A Sophisticated Treatise on Communication
An illustrated reflection on Jane Austen’s Emma1
I frequently wanted to strangle the title-character of Jane Austen’s novel, Emma, or at least shake her out of her self‐absorbed, self‐infatuated bubble. I even had to clap the book shut on several occasions in acutely embarrassed empathy when she seemed to be careening—once again—towards certain social or romantic disaster.
However, Emma the character (and the book) becomes infinitely more palatable when one considers the novel as a study in manners and as a primer on all the ways we can mistakenly or willfully misunderstand each other. It is more than a love story, it is a sophisticated treatise on communication.
In the small village of Highbury, so much depends on a single glance, a raised eyebrow, a hand held overlong or an unexpected note in a voice. Readers follow Emma as she navigates, with varying degrees of success, the small and subtle signals that underlie spoken conversation. In the novel, the spoken and the unspoken often contradict each other entirely: “With such sensations, Mr. Elton’s civilities were dreadfully ill-timed; but she had the comfort of appearing very polite, while feeling very cross.”
Those who succeed in society are those who can read and react appropriately to these unspoken cues—a skill no less valuable today, than in the Austen’s England. Misinterpretation and disingenuousness are strong motifs throughout the novel: “He had misinterpreted the feelings which had kept her face averted and her tongue motionless,” and “Emma denied none of it aloud, and agreed to none of it in private.”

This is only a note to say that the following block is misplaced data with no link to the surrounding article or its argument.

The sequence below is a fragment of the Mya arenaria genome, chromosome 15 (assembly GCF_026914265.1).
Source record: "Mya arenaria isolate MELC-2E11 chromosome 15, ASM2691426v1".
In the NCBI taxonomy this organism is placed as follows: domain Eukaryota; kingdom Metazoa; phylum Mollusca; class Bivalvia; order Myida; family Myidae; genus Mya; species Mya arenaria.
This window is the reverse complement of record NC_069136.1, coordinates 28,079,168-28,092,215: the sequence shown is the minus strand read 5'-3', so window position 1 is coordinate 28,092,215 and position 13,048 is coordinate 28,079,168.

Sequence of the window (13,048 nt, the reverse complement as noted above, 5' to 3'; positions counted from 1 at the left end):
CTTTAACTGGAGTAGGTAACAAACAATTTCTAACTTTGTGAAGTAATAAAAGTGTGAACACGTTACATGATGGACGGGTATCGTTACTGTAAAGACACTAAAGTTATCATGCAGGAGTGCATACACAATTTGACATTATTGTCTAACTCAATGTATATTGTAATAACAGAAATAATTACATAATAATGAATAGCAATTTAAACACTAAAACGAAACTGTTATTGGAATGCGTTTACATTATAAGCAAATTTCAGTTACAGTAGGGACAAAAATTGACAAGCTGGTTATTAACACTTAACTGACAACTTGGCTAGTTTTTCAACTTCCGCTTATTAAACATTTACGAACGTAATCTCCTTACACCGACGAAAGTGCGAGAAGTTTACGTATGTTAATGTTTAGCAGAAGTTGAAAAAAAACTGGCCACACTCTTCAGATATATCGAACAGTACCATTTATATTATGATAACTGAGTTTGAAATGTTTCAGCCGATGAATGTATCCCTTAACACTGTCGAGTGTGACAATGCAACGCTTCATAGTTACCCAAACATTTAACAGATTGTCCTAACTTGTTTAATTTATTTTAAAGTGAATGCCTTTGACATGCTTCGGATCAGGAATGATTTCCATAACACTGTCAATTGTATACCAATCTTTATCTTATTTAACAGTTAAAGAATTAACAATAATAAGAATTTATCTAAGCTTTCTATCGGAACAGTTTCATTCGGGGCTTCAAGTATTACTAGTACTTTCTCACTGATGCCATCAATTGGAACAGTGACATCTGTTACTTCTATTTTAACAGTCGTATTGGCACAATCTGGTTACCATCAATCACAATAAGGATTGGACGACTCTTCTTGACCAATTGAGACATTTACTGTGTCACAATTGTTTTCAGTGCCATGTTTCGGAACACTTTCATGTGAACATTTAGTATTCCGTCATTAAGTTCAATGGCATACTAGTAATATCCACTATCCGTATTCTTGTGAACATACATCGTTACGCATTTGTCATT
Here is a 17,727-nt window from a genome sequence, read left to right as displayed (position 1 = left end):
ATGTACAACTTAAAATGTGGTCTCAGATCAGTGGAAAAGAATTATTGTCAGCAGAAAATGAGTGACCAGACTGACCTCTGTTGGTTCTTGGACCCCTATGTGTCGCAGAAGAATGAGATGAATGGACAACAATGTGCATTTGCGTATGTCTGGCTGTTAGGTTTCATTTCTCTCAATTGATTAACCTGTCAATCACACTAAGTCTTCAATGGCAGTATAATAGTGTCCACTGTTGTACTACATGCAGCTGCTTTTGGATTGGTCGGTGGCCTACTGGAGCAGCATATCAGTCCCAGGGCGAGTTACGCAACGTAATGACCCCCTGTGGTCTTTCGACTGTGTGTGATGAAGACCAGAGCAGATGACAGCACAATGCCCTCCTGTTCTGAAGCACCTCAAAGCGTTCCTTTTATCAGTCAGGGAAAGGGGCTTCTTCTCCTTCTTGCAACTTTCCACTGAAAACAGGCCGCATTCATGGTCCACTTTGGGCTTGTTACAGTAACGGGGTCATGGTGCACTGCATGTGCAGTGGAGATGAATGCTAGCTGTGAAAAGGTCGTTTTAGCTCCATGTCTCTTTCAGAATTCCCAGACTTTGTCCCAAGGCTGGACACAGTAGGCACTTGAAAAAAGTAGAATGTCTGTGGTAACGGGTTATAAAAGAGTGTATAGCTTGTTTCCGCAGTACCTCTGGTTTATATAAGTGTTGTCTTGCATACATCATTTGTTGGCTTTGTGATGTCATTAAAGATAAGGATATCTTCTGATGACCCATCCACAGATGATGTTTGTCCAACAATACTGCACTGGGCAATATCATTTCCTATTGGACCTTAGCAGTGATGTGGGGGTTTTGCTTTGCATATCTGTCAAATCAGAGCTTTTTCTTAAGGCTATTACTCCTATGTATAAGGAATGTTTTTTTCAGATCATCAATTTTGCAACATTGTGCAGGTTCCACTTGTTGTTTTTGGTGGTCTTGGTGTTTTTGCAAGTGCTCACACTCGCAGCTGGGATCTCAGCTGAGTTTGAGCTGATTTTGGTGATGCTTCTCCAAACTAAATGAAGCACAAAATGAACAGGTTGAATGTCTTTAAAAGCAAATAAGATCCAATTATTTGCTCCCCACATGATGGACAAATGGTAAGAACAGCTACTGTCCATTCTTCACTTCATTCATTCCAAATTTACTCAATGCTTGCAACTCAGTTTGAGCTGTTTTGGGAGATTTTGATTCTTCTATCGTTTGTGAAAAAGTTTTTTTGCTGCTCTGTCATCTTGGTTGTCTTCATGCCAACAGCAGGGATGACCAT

Emma’s social education throws her in the way of Frank Churchill, a stylish young man who may not be whom he appears, Harriet Smith, an orphan whose guileless eyes and mind take everything as literal, and Jane Fairfax, whose reserve and elegance shield her real feelings from the world. Throughout her adventures and misadventures, Emma’s constant companion is Mr. Knightley, a long‐time friend of the family, whose solid good‐sense provokes and inspires Emma to improve herself. Though self‐absorbed and entitled, Emma does have one great virtue: she sincerely wants to improve herself. Haven’t we all been there and longed for someone to cut us a little slack? We are trying, after all.
The characters in Austen’s Emma meet around card tables and send each other little notes through the local post. Though the technologies that mediate so many of our relationships today—Facebook, Twitter, OKCupid, AIM—claim to make it easier to communicate with friends near and far, the opportunities for misunderstanding have only increased. So like Emma, we sift through what see and hear and read, and pray that we have the clear eyes to see the world as it is, and not as we want it to be.
As Mr. Knightley declares to Emma, “[One is] always deceived, in fact, by his own wishes, and regardless of little besides his own convenience… My Emma, does not everything serve to prove more and more the beauty of truth and sincerity in all our dealings with each other?”
Austen, Jane. Emma. New York: Quality Paperback Book Club, 1996. (1815)↩